We spent the night at a hotel in the nearby village of Molinos and then drove back to see the new farm.
We hoped that our spirits might have revived after a good night’s sleep…or maybe some helpful leprechauns had put the place in order.
Nothing of the sort. It was still a pile of rubble.
‘Why are we doing this?’ Elizabeth wanted to know.
We had no good answer.
Javier, who operates the backhoe, was busy clearing in the new fields.
‘How long do you think it will take?’ we asked.
‘Oh, I don’t know… ‘til I retire, probably…’
Javier laughed heartily. But our plan is to have the fields ready for planting in April.
We’ll plant oats…let them grow over the winter…and then plough them under and plant alfalfa in the spring. (The seasons are reversed; we’re in the southern hemisphere.)
More trouble afoot
Meanwhile, back at the ranch…there’s more trouble afoot.
We had heard that the originarios — locals claiming indigenous rights to land in this area — were building a house on our land, after we specifically told them not to.
So, we mounted up…and rode out — unarmed — to check.
Sure enough, excavation was already well advanced. Adobes were piled up. Even the roof beams were waiting.
This is a violation of a court order. But that doesn’t mean they can’t get away with it.
The local courts don’t like to come down too hard on the originarios; it leads to political trouble.
The originarios begin construction of a house on Bill’s land
[Click to enlarge]
‘I’d like to bulldoze that foundation and take away those adobes,’ said our lawyer.
‘Otherwise, they’re going to keep at it. But that may lead to retaliation. After all, you’ve got a glass room in your house. Isn’t there some expression in English about people who live in glass houses?’
We will go to court again and try to get another order.
Nothing makes sense
Back on our beat — money — we have no special insights and no new information.
The stock market goes up…and up…and up.
The Dow, the S&P 500, and the NASDAQ are all making record highs. And global stocks have never been more valuable.
Meanwhile, investor complacency, as measured by Wall Street’s ‘fear gauge,’ the VIX, is at record lows.
Everyone knows stock prices must come down. But no one knows when…or even why.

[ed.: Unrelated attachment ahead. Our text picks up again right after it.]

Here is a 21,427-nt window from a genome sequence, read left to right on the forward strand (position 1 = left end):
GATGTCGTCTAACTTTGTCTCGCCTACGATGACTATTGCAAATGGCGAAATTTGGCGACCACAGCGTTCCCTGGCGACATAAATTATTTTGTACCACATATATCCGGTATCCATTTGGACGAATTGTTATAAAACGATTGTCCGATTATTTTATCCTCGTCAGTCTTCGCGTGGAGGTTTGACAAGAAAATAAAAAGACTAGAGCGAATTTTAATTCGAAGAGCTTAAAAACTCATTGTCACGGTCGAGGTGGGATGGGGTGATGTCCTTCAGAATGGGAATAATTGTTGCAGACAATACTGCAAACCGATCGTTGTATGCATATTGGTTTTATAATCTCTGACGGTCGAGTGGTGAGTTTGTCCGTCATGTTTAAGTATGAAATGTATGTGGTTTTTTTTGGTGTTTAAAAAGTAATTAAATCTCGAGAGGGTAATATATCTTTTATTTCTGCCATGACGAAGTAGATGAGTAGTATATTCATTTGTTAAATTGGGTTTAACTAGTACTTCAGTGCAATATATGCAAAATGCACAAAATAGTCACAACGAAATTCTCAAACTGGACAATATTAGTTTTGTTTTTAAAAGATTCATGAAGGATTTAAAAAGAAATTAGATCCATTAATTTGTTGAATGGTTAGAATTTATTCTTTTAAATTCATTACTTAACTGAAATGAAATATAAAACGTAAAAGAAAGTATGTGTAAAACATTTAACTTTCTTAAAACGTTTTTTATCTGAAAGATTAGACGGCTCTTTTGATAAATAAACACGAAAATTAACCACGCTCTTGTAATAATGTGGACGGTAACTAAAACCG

Here at the Diary, we try to keep our feet on the ground. But we would need stilts to understand what is going on in today’s markets. Nothing is solid. Nothing is true. Nothing really makes sense.
Companies’ profits are fake. They goose them with accounting tricks.
The government’s statistics are fake, too — unemployment, inflation, GDP. If they were done properly (which our research team is in the process of doing), they would show that at least half the country has been in a depression for the entire 21st century.
Stock prices are fake — driven up by ultra-low interest rates…QE…and share buybacks.
And interest rates themselves are fake — the Fed has pushed them down to a 5,000-year low.
They no longer reflect how much capital (savings) is available relative to the demand for loans… and therefore how much credit should really cost.
And at the bottom of it, the money itself is fake.
We’ve gassed so much about this, we won’t bother you with more today.
But money is the tape measure for the carpenter economy.
If the tape stretches or shrinks…you end up with a house you wouldn’t want to live in, with crooked walls and doors askew.
More importantly, you end up with something that will fall on your head.
You understand this as well as we do. The trouble is, we don’t know when this monstrosity will collapse…or how.
And in the meantime…
The plumbers are putting in more and more pipe…the masons are laying up more blocks…the electricians are running cables and conduit all over the place…and the carpenters are making noise with their hammers.
In other words, real resources are going into a woebegone, money-losing, dead-end building project.
How long the hammering will go on, we don’t know. All we can say is that we don’t want to be in it when the earthquake comes.
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